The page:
The fabric composites made by the injection of coarse staple fibers into the MB fiber stream reduced the pressure drop of the aerosol flowing through the fabrics without decreasing the fabric FE. The amount of the pressure drop reduction and the increase of the FE depended on the MB basis weight and the percentage of the staple fibers being embedded, and the structural properties of the staple fibers as well. The blended composites were able to be electrostatically charged by the techniques developed at the University of Tennessee to an optimal FE.
The following references pertaining to the background of the invention disclosed herein are hereby integrated by reference in their entirety.
Physical properties of the webs.
MB1 + PP
MB1 + PP
MB2 + PP
MB1 + Cotton
MB1 + Cotton
NaCl filtration efficiency and filter quality
Filtration efficiency, pressure drop and filter quality
MB1 + PP
MB1 + PP
MB2 + PP
MB1 + Cotton
MB1 + Cotton
Filtration efficiency of charged webs on polystyrene spheres
Filtration efficiency of
polystyrene sphere (5)
Filtration efficiency of uncharged webs on polystyrene spheres
Filtration efficiency of
polystyrene sphere (5)
Physical properties of MB PP-based webs with PP staple fiber
addition at Accurate Products Laboratory.
MB3 + PP
NaCl filtration efficiency and filter quality of MB PP-based webs
with PET staple fiber addition at Accurate Products Laboratory
Filtration efficiency, pressure drop and filter quality
MB3 + PP
U.S. Pat. No. 4,100,324 (Anderson et al.)
U.S. Pat. No. 4,118,531 (Hauser)
Assoc. Of the Nonwoven Fabrics Industry, “The Nonwovens Handbook”, pp. 53-55.
Brown, R. C., (1970), Air Filtration, Pergamon Press.
Davies, C. N., (1973), Air Filtration, Academic Press.
Davis, W. T., (1993), “Air Filtration Efficiency Testing Using ASTM F1215,” Proceedings, TAPPI Nonwovens Conference.
Hassenboehler, C. B. and Wadsworth, L. C., (1994), “Melt Blown Webs Products for Filtration,” Fluid/Particle Separation Journal, 7(1), 31M-32M.
Hinds, W. C., (1982), Aerosol Technology, John Wiley & Sons.
Tsai, P. P., and Wadsworth, L. C., (1993), “Measurement of Melt Blown Geometric Properties by Air Flow Techniques,” Book of Papers, 3rd TANDEC Conference, The University of Tennessee.
Tsai, P. P., and Wadsworth, L. C., (1994a), “Air Filtration Improved by Electrostatically Charging Fibrous Materials,” Particulate Science and Technology, An International Journal, 12(4), 323-332.
Tsai, P. P., and Wadsworth, L. C., (1994b), “Effect of Aerosol Properties on the Filtration Efficiency of Melt Blown Webs and their Electrets,” Book of Papers, 4th TANDEC Conference, The University of Tennessee.
Tsai, P. P., and Wadsworth, L. C., (1995a), “Method and Apparatus for the Electrostatic Charging of a Web or Film,” U.S. Pat. No. 5,401,446.
Tsai, P. P., and Wadsworth, L. C., (1995b), “Effect of Polymers and Additives on the Electrostatic Charging of Different Filter Structures,” 5th TANDEC Conference.
Wadsworth, L. C., and Lee, L. (1990), “Relationship Among Melt Blown Web Structure, Air Permeability and Filtration Efficiency,” INDA Journal of Nonwovens Research, 2(1), 43-48.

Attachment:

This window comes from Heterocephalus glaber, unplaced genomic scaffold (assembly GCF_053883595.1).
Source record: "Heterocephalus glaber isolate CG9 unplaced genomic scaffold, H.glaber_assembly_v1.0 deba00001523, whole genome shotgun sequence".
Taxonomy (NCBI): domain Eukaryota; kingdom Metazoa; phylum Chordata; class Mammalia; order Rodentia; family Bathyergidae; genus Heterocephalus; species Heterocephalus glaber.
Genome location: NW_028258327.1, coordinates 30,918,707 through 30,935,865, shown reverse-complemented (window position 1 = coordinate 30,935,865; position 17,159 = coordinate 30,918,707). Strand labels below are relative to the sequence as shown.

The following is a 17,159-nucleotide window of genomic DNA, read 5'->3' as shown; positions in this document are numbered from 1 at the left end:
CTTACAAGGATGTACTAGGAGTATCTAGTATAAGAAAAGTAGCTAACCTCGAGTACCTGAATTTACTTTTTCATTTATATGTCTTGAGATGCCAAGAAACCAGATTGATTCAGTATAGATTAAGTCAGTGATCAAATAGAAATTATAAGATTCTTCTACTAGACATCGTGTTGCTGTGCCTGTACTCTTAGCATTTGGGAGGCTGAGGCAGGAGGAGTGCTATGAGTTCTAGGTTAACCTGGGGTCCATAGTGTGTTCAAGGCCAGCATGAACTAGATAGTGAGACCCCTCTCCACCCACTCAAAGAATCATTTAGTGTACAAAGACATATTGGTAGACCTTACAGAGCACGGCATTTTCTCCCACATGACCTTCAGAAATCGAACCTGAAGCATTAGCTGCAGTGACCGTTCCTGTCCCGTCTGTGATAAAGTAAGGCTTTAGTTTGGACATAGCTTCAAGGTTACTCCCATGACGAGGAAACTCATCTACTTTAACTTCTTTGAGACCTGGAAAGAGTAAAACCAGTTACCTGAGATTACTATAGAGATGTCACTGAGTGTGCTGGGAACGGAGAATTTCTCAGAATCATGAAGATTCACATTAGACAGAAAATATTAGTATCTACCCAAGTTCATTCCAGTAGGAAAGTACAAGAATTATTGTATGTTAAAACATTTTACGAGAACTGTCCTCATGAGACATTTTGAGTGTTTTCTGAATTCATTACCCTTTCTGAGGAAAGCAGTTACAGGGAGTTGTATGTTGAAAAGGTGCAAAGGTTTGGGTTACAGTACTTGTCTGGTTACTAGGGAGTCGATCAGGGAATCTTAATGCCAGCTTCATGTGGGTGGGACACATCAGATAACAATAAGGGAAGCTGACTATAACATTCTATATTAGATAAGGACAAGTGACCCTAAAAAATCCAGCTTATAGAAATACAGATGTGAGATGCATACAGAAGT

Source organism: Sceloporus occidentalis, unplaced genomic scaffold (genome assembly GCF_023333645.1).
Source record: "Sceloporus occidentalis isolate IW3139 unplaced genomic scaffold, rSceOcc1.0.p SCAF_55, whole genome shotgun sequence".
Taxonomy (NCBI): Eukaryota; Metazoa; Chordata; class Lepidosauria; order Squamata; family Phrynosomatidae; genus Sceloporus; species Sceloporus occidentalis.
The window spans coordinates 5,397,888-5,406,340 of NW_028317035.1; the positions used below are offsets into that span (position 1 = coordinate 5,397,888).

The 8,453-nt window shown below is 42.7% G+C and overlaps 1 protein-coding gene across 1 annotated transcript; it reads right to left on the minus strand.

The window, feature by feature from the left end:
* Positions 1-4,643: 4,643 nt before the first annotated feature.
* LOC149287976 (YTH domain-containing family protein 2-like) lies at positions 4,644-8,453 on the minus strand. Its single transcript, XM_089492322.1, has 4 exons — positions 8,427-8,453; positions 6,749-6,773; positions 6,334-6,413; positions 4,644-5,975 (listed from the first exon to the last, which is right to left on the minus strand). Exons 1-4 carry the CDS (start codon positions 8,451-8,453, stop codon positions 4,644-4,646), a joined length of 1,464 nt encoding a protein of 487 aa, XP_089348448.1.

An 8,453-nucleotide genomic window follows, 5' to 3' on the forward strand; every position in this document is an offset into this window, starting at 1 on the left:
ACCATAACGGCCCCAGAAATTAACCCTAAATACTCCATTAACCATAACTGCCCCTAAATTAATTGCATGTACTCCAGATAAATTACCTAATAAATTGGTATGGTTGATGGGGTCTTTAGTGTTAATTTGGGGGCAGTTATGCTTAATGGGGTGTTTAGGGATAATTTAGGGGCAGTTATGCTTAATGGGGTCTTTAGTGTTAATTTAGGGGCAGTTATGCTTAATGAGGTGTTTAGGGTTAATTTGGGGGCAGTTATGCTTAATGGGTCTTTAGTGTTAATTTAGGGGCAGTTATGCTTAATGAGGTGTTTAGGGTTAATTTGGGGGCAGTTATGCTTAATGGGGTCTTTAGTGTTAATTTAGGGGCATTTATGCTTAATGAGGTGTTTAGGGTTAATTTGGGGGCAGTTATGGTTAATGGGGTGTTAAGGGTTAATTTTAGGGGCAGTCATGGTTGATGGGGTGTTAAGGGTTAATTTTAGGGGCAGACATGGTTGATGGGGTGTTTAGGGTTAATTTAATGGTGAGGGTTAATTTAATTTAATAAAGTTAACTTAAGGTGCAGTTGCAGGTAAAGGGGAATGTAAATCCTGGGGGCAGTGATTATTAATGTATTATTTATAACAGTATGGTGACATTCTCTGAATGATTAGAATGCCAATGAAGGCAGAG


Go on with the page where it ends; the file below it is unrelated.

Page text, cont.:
Liu, B. Y. H. and Rubow, K. L. (1986), “Air Filtration by Fibrous Media,” ASTM STP 975, 1.
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|DE102014011443A1||Aug 7, 2014||Feb 25, 2016||Mann + Hummel Gmbh||Filtermedium zur Filterung von partikulären Verunreinigungen aus einer Flüssigkeit|
|WO2005034659A2 *||Aug 11, 2004||Apr 21, 2005||University Of Tennessee Research Foundation||Fluorochemical electret treatment for barrier fabrics|
|WO2005034659A3 *||Aug 11, 2004||Jun 21, 2007||Univ Tennessee Res Foundation||Fluorochemical electret treatment for barrier fabrics|
|U.S. Classification||442/347, 428/218, 442/400, 442/344, 428/212|
|International Classification||D04H1/70, B01D39/08, D04H1/56, D01D5/098, B01D39/16, B01D39/20|
|Cooperative Classification||D04H1/56, Y10T442/622, Y10T442/68, Y10T442/619, B01D2239/1291, B01D2239/1233, B01D39/2058, D04H1/70, B01D2239/0435, Y10T428/24942, B01D2239/125, B01D2239/0407, B01D39/2055, D01D5/0985, B01D2239/0622, B01D2239/1225, B01D39/1615, B01D2239/1241, B01D39/1623, Y10T428/24992, B01D2239/064|
|European Classification||B01D39/20F2, D04H1/70, D01D5/098B, D04H1/56B, B01D39/16B4, B01D39/16B2, B01D39/20F|
|Oct 20, 1998||AS||Assignment|
Owner name: TENNESSEE RESEARCH CORP., UNIVERSITY OF, THE, TENN
Free format text: ASSIGNMENT OF ASSIGNORS INTEREST;ASSIGNORS:TSAI, PETER PING-YI;HASSENBOEHLER, CHARLES B.;WADSWORTH,LARRY C.;AND OTHERS;REEL/FRAME:009541/0279;SIGNING DATES FROM 19981006 TO 19981007
|Sep 15, 2004||FPAY||Fee payment|
Year of fee payment: 4
|Sep 15, 2004||SULP||Surcharge for late payment|
|Sep 22, 2004||REMI||Maintenance fee reminder mailed|
|Sep 15, 2008||REMI||Maintenance fee reminder mailed|
|Mar 6, 2009||LAPS||Lapse for failure to pay maintenance fees|
|Apr 28, 2009||FP||Expired due to failure to pay maintenance fee|
Effective date: 20090306